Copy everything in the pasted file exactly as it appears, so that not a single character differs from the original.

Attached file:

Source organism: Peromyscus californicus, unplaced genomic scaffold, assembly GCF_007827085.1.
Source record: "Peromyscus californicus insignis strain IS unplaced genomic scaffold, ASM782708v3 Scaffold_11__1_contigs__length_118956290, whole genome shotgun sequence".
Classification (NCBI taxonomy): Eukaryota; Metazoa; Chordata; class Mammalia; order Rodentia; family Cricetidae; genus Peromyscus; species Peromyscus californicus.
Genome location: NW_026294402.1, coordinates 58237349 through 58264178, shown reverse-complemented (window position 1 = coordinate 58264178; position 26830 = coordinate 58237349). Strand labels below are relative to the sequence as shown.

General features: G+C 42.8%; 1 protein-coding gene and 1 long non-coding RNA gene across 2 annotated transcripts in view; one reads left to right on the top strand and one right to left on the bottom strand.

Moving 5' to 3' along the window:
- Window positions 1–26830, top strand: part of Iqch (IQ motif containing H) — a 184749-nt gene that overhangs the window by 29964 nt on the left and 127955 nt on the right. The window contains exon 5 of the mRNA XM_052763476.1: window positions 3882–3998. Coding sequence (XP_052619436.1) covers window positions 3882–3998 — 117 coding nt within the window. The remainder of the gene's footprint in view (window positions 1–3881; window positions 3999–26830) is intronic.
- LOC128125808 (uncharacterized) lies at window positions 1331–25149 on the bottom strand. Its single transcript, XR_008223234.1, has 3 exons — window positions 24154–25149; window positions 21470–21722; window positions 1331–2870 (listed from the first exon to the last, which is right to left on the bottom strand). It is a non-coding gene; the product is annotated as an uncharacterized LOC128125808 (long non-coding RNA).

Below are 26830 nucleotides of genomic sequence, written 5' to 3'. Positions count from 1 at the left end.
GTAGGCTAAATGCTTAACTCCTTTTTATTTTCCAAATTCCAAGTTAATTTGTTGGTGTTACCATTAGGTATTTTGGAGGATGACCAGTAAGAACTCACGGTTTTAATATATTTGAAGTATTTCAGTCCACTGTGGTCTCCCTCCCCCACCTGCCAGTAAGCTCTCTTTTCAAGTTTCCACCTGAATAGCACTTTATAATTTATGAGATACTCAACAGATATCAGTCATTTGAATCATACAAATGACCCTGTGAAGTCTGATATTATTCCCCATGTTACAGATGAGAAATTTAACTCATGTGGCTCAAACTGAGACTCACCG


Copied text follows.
Source organism: Peromyscus californicus, unplaced genomic scaffold, assembly GCF_007827085.1.
Source record: "Peromyscus californicus insignis strain IS unplaced genomic scaffold, ASM782708v3 Scaffold_11__1_contigs__length_118956290, whole genome shotgun sequence".
Classification (NCBI taxonomy): Eukaryota; Metazoa; Chordata; class Mammalia; order Rodentia; family Cricetidae; genus Peromyscus; species Peromyscus californicus.
Genome location: NW_026294402.1, coordinates 58237349 through 58264178, shown reverse-complemented (window position 1 = coordinate 58264178; position 26830 = coordinate 58237349). Strand labels below are relative to the sequence as shown.

General features: G+C 42.8%; 1 protein-coding gene and 1 long non-coding RNA gene across 2 annotated transcripts in view; one reads left to right on the top strand and one right to left on the bottom strand.

Moving 5' to 3' along the window:
- Window positions 1–26830, top strand: part of Iqch (IQ motif containing H) — a 184749-nt gene that overhangs the window by 29964 nt on the left and 127955 nt on the right. The window contains exon 5 of the mRNA XM_052763476.1: window positions 3882–3998. Coding sequence (XP_052619436.1) covers window positions 3882–3998 — 117 coding nt within the window. The remainder of the gene's footprint in view (window positions 1–3881; window positions 3999–26830) is intronic.
- LOC128125808 (uncharacterized) lies at window positions 1331–25149 on the bottom strand. Its single transcript, XR_008223234.1, has 3 exons — window positions 24154–25149; window positions 21470–21722; window positions 1331–2870 (listed from the first exon to the last, which is right to left on the bottom strand). It is a non-coding gene; the product is annotated as an uncharacterized LOC128125808 (long non-coding RNA).

Below are 26830 nucleotides of genomic sequence, written 5' to 3'. Positions count from 1 at the left end.
GTAGGCTAAATGCTTAACTCCTTTTTATTTTCCAAATTCCAAGTTAATTTGTTGGTGTTACCATTAGGTATTTTGGAGGATGACCAGTAAGAACTCACGGTTTTAATATATTTGAAGTATTTCAGTCCACTGTGGTCTCCCTCCCCCACCTGCCAGTAAGCTCTCTTTTCAAGTTTCCACCTGAATAGCACTTTATAATTTATGAGATACTCAACAGATATCAGTCATTTGAATCATACAAATGACCCTGTGAAGTCTGATATTATTCCCCATGTTACAGATGAGAAATTTAACTCATGTGGCTCAAACTGAGACTCACCG